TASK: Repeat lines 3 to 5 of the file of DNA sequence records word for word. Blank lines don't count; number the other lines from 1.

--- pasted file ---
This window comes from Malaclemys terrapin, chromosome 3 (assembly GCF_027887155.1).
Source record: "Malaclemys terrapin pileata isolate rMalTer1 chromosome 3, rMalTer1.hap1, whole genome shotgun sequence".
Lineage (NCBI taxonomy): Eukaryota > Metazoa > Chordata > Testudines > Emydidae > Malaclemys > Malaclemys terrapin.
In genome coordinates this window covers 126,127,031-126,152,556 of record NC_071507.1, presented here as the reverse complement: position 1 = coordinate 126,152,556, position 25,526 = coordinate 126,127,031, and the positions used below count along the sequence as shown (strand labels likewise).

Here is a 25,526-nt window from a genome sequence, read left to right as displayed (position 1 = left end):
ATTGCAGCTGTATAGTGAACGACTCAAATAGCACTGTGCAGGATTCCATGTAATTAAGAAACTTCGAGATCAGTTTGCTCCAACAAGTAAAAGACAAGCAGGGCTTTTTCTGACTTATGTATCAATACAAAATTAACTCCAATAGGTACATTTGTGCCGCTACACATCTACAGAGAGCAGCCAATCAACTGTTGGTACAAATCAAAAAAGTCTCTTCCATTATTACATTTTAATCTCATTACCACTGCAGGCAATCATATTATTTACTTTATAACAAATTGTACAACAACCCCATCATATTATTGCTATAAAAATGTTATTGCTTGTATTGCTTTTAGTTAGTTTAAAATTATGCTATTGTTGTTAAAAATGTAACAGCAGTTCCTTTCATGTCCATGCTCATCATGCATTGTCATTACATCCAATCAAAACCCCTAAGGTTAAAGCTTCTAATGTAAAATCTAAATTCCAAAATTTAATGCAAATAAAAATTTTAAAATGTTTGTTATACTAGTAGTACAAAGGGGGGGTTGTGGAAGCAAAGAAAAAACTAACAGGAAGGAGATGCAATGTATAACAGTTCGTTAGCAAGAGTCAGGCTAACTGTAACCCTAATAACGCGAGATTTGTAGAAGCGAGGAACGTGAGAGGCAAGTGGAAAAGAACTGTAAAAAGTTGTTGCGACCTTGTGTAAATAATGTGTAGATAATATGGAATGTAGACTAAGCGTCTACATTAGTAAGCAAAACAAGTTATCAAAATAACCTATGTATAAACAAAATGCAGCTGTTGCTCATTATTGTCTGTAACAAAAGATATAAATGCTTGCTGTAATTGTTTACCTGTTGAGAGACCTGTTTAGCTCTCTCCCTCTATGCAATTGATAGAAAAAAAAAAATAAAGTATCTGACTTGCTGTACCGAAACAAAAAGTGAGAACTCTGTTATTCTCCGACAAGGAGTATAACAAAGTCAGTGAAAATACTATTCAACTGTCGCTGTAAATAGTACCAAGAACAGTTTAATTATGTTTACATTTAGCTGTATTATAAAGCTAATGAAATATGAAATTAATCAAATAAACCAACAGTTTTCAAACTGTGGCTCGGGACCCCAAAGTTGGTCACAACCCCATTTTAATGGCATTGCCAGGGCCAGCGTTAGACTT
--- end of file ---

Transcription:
Lineage (NCBI taxonomy): Eukaryota > Metazoa > Chordata > Testudines > Emydidae > Malaclemys > Malaclemys terrapin.
In genome coordinates this window covers 126,127,031-126,152,556 of record NC_071507.1, presented here as the reverse complement: position 1 = coordinate 126,152,556, position 25,526 = coordinate 126,127,031, and the positions used below count along the sequence as shown (strand labels likewise).

Here is a 25,526-nt window from a genome sequence, read left to right as displayed (position 1 = left end):